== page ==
U.S. Military vs. Human Rights in Bahrain

Wednesday, February 23, 2011
George W. Bush with King Hamad bin Isa al-Khalifa of Bahrain (R)
For the U.S. government, strategic priorities have taken preeminence over human rights in Bahrain, where a substantial opposition movement by the Shiite majority is threatening to topple the long-ruling Sunni royal family.
Bahrain in one of only four countries in the world with a majority Shi’a population, and the only one in which the Shi’a are not in power. The others are Iran, Iraq and Azerbaijan.
Because the U.S. Navy’s Fifth Fleet is based at this island nation, located off the Arabian Peninsula in the Persian Gulf, American foreign policy has been devoted to maintaining strong relations with King Hamad bin Isa al-Khalifa. By remaining in Bahrain, the U.S. can guard the Strait of Hormuz, a vital shipping route for Middle Eastern oil, and protect its other interests in the region.
But remaining loyal to the king has meant ignoring allegations of human rights abuses endured by Shiites who have suffered discrimination in politics, employment and housing. That treatment has fueled the recent protests, including a march on Tuesday that numbered more than 100,000—a remarkable figure given Bahrain’s native population is barely half a million.
“The problem has been that we have been doing everything we can to cuddle up to the Khalifas and have been consciously ignoring at best the situation of Bahraini Shiites,” Gwenyth Todd, a former political adviser to the Navy in Bahrain, told The New York Times. “We could find ourselves in a very bad situation if the regime has to make major concessions to the Shia, unless we change our tone.” She related one case in which she was forced to use $30,000 of her own money to fulfill a Navy program to help poor Shiites after a Naval commanding officer reneged on the program because it would offend the royal family.
Nabil Rajab of the Bahrain Center for Human Rights added that the American military has always taken the side against human rights. “The U.S. did not build up any good relations with the opposition. They always categorize them as fundamentalist or extremist in their reports, in order to justify their political position in support of the government,” Rajab said.
-Noel Brinkerhoff
Bahrain Shiites Turn Out in Vast Protest (by Michael Slackman and J. David Goodman, New York Times)


Peace Bahrain 8 years ago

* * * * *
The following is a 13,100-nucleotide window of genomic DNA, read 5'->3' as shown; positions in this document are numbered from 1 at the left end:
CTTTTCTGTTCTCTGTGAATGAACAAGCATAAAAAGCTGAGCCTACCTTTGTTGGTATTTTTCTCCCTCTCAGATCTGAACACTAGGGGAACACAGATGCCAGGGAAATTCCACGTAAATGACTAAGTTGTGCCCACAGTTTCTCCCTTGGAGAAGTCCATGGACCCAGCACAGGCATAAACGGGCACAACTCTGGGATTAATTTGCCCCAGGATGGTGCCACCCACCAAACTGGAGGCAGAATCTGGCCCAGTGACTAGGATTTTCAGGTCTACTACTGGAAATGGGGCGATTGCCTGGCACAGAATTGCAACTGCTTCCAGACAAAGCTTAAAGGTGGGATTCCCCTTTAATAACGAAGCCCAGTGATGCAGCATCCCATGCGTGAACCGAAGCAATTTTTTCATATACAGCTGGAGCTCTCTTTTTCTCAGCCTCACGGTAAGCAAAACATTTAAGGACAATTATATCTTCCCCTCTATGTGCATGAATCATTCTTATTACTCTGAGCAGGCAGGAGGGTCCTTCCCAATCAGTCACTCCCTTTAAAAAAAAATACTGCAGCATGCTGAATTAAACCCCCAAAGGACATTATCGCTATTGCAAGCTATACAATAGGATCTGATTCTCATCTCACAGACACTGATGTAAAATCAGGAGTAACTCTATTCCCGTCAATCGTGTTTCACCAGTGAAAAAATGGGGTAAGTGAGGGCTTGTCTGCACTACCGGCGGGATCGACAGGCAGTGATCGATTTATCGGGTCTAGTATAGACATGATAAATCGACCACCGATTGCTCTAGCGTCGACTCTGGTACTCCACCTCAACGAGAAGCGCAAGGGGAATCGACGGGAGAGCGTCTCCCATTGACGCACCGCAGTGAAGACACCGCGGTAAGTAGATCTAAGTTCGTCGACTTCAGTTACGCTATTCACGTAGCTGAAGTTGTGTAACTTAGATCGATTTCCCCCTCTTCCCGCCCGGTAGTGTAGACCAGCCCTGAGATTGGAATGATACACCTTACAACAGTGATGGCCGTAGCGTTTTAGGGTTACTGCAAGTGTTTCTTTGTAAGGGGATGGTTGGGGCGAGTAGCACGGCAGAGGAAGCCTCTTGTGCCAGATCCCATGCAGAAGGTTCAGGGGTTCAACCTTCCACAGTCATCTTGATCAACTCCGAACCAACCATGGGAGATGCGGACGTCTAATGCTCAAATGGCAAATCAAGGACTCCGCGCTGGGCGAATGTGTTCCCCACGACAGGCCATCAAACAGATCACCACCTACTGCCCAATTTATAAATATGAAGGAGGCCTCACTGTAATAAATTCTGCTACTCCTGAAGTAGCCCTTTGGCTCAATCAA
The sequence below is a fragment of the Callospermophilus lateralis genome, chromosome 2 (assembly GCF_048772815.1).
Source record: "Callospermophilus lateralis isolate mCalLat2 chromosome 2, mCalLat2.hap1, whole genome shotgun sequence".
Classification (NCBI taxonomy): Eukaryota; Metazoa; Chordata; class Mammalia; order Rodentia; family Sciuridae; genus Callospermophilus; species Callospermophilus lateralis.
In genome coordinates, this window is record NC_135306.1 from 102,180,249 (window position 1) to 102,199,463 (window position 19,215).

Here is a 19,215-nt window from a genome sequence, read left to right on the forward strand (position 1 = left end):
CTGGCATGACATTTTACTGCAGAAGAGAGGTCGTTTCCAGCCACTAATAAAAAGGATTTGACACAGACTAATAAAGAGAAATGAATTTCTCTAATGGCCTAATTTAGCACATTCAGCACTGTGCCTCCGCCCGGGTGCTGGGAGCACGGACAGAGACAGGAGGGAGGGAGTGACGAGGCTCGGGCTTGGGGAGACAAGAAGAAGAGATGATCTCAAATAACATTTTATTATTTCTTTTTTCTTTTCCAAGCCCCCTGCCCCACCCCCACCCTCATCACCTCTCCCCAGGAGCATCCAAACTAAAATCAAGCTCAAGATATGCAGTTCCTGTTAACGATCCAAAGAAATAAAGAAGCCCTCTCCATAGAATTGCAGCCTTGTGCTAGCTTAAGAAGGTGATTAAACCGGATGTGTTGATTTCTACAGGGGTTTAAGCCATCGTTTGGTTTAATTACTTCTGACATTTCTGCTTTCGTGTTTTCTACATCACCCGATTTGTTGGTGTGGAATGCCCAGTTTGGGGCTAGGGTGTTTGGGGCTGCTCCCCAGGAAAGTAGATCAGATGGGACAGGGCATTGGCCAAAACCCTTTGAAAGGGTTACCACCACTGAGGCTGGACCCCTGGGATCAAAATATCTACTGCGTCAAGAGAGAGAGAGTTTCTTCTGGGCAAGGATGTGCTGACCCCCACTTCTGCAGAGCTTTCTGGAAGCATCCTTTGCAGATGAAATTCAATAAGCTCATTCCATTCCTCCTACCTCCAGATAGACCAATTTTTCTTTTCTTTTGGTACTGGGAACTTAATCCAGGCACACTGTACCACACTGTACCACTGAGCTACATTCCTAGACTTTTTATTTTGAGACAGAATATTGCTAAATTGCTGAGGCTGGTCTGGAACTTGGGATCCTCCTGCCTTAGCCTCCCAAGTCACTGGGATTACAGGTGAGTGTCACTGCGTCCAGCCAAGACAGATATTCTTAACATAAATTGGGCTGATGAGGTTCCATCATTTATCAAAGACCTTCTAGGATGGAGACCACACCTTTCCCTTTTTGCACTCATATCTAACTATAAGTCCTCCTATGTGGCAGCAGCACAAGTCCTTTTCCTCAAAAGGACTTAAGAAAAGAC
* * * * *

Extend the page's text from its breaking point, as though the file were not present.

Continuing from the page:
For King and Country. The Kingdom of Bahrain is the most tolerant country in the Middle East. It is proud of its history and the ruling family who through the constitution and legislative action have ensured the well being of every man, woman and child living in this proud nation. HM King Hamad bin Isa Al Khalifa signed the National Charter in 2001 which was approved and accepted with open arms by 98.4% of the population. A charter that was historic, visionary and for the benefit of the people is today being questioned by small minorities who so far have reaped the benefits. The same people who wish to “peacefully” over throw the government through demonstrations and civil unrest; by attacking security personnel which is not peaceful showing a lack of discipline and respect for people in authority and the law of the land. These same security officials, who are being attacked, are risking their lives for the safety of the demonstrators and a peaceful country. The charter guarantees freedom of speech for all, and despite the extreme actions taken by these people calling for a change, HM King Hamad has personally addressed the country, offered condolences and set up a committee headed by the Deputy Prime Minister, HE Jawad Al Arayedh who himself is shiete, to address these issues. There has been complete transparency by the Government and almost 3000 houses were distributed this year to needy families and over10, 000 houses are currently under construction. The families on the housing waiting list receive over BD100 per month until their unit is delivered. Bahrain is a peaceful Islamic nation with a wise leadership that does not differentiate by colour or creed nor accept extremism in any form. The government has provided free land for houses of worship for residents to openly practice their faith, all of whom live in harmony with the local population of Bahrainis. The protestors have shown signs of racism against people from different walks of life, all of whom live here for the betterment of the country. The Kingdom of Bahrain offers free medical and education to all citizens of the country. The unemployed are offered BD150per month and advice and support with finding employment. There is no tax and a fund has been set-up to offer business loans with low interest rates for Bahraini entrepreneurs. Through the Charter, the National Audit was created to offer further transparency and monitoring of national funds. All the reforms are being addressed and it will take time to achieve our goals and through the vision and guidance of the ruling family the Kingdom of Bahrain will continue to rise and be proud. HM King Hamad has asked for there to be peace and understanding and through his faith is confident that we will continue on this path of progress. We are proud of our achievements and despite being a small country with limited resources we have achieved international recognition for our human rights and progressive vision. Peace Bahrain

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